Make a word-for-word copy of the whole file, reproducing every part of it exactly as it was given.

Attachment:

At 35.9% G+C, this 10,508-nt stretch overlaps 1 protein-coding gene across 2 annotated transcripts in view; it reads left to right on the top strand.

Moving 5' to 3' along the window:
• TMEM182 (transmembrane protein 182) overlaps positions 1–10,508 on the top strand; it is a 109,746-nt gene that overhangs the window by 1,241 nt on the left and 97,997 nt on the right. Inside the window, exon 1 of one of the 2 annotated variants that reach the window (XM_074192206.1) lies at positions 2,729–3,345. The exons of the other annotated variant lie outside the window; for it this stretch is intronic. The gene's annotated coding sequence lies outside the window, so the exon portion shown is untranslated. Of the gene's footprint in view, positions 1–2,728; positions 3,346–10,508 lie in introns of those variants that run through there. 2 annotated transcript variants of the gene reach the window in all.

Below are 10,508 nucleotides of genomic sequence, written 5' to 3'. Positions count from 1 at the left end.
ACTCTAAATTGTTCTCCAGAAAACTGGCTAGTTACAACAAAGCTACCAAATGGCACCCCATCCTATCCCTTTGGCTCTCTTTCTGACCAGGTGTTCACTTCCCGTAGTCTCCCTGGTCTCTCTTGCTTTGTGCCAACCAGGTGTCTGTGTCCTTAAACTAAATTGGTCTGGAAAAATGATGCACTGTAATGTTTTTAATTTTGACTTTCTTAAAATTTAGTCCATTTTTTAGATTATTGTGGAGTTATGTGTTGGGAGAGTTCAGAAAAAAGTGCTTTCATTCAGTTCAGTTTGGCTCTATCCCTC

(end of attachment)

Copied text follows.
At 35.9% G+C, this 10,508-nt stretch overlaps 1 protein-coding gene across 2 annotated transcripts in view; it reads left to right on the top strand.

Moving 5' to 3' along the window:
• TMEM182 (transmembrane protein 182) overlaps positions 1–10,508 on the top strand; it is a 109,746-nt gene that overhangs the window by 1,241 nt on the left and 97,997 nt on the right. Inside the window, exon 1 of one of the 2 annotated variants that reach the window (XM_074192206.1) lies at positions 2,729–3,345. The exons of the other annotated variant lie outside the window; for it this stretch is intronic. The gene's annotated coding sequence lies outside the window, so the exon portion shown is untranslated. Of the gene's footprint in view, positions 1–2,728; positions 3,346–10,508 lie in introns of those variants that run through there. 2 annotated transcript variants of the gene reach the window in all.

Below are 10,508 nucleotides of genomic sequence, written 5' to 3'. Positions count from 1 at the left end.
ACTCTAAATTGTTCTCCAGAAAACTGGCTAGTTACAACAAAGCTACCAAATGGCACCCCATCCTATCCCTTTGGCTCTCTTTCTGACCAGGTGTTCACTTCCCGTAGTCTCCCTGGTCTCTCTTGCTTTGTGCCAACCAGGTGTCTGTGTCCTTAAACTAAATTGGTCTGGAAAAATGATGCACTGTAATGTTTTTAATTTTGACTTTCTTAAAATTTAGTCCATTTTTTAGATTATTGTGGAGTTATGTGTTGGGAGAGTTCAGAAAAAAGTGCTTTCATTCAGTTCAGTTTGGCTCTATCCCTC